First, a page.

by Sean Kelly
When we think of a “perfect storm,” we can’t help but recall the three massive weather systems that collided back in 1991 off the coast of New England, Nova Scotia, and Newfoundland. According to the National Weather Service, the event created a Nor’easter-type cyclone fueled by the Gulf Stream that emitted heavy rain, hurricane force winds, flooding, catastrophic storm surges and wave heights of over 60 feet.
A movie released back in 2000, detailed such an event. The story of the ill-fated Andrea Gail, a commercial fishing boat out of Gloucester, Massachusetts got caught up in the ferocity and was forever lost.
The term is now used to describe any rare or unusual combination of events that prove to be calamitous, even apocalyptic – like the current economy.
We’re living in an extraordinary economic moment. An unprecedented gathering of volatile currents, unstable air, and dense pressure systems are building up all around us. They’re upending our political system, disrupting national unity, and threatening our very way of life.
In the midst of an election year, we face the uncertainty of new leadership, dramatic policy changes, and a disruption to the world order.
More than anything, we have an unclear road map for the future which can suppress sentiment and dull economic expectations. Lest we forget that consumer confidence and associated spending represents 78% of GDP. Perhaps that’s why both the Dow and the S&P 500 tend to trend lower in presidential election years.
We’re also in a punishing political season where economic optimism and pessimism are starkly split along party lines. The animosity, disunity and discord directly impact legislative collaboration, policy making, and the forward thinking required to do the nation’s business. Partisanship has become a blood sport of allegation, denigration, and scandal where tearing down an opponent often comes at the price of undermining the economic potential of the country – even in the face of a cataclysmic crisis.
And we certainly have one. Call it a Black Swan, an inflection point, a watershed moment or a history-altering event. Pandemics are such things. The World Health Organization defines it as: “a new influenza virus that emerges and spreads around the world, and most people do not have immunity.” We also do not have a vaccine.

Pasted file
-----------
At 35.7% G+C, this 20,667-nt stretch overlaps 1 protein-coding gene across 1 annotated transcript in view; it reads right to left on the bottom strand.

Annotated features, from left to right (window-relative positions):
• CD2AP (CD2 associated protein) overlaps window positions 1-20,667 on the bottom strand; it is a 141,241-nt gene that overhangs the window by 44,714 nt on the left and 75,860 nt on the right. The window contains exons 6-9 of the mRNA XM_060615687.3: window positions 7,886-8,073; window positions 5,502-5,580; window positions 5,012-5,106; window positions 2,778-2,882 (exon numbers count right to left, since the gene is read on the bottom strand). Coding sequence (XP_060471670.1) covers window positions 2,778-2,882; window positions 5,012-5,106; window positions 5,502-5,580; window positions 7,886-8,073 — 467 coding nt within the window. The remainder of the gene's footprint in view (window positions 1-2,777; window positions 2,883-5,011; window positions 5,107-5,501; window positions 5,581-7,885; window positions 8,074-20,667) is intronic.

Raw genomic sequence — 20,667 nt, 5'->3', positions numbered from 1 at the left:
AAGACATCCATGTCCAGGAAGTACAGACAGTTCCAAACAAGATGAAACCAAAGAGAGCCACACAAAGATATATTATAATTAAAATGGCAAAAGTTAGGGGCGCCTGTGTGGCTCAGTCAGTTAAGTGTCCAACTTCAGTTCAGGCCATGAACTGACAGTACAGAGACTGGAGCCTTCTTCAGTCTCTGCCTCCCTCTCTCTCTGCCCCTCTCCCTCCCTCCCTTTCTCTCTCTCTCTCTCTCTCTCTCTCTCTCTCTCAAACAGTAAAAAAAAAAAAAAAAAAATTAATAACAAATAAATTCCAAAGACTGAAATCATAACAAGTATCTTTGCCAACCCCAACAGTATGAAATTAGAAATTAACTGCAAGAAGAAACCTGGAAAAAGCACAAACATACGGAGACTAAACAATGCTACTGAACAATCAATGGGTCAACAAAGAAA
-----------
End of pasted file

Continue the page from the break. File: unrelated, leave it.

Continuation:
COVID-19 is not only a killer, it’s highly contagious and has caused dramatic changes to life as we know it – from travel, to worship, to education, to sports.
Quarantines, isolation and social distancing are now forcing the cancellation of parties, gatherings, graduations, vacations, and even trips the gym. We’ve been utterly transformed and so has the economy. The threat to the travel industry, cruise lines, restaurants, entertainment, sports establishments, small businesses, and of course the financial markets has reached dangerous levels.
The disruption, fallout, and long-term consequences of the virus could upend supply and demand, paralyze the manufacturing sector, spike unemployment, overwhelm health resources, exacerbate consumer and corporate debt, and dramatically increase uncertainty.
And to make matters worse, the Fed can do little to help after slashing rates to near zero on Sunday. They are, as many experts maintain, “Out of Ammo!”
Tele-health, tele-medicine and tele-debates are the new normal –and the coronavirus is likely to continue to infect the American psyche and weaken investor resolve long after it’s gone.
Don’t wait until the data is tallied, the damage is assessed, and quarterly GDP numbers roll in to safeguard your retirement. Adding gold to your portfolio now provides balance, risk protection, and an historic refuge from the crippling economic fallout to follow.
“The worst was yet to come, for germs would kill more people than bullets. By the time that last fever broke and the last quarantine sign came down, the world had lost 3-5% of its population.” Charles River Editors, The 1918 Spanish Flu Pandemic: The History and Legacy of the World’s Deadliest Influenza Outbreak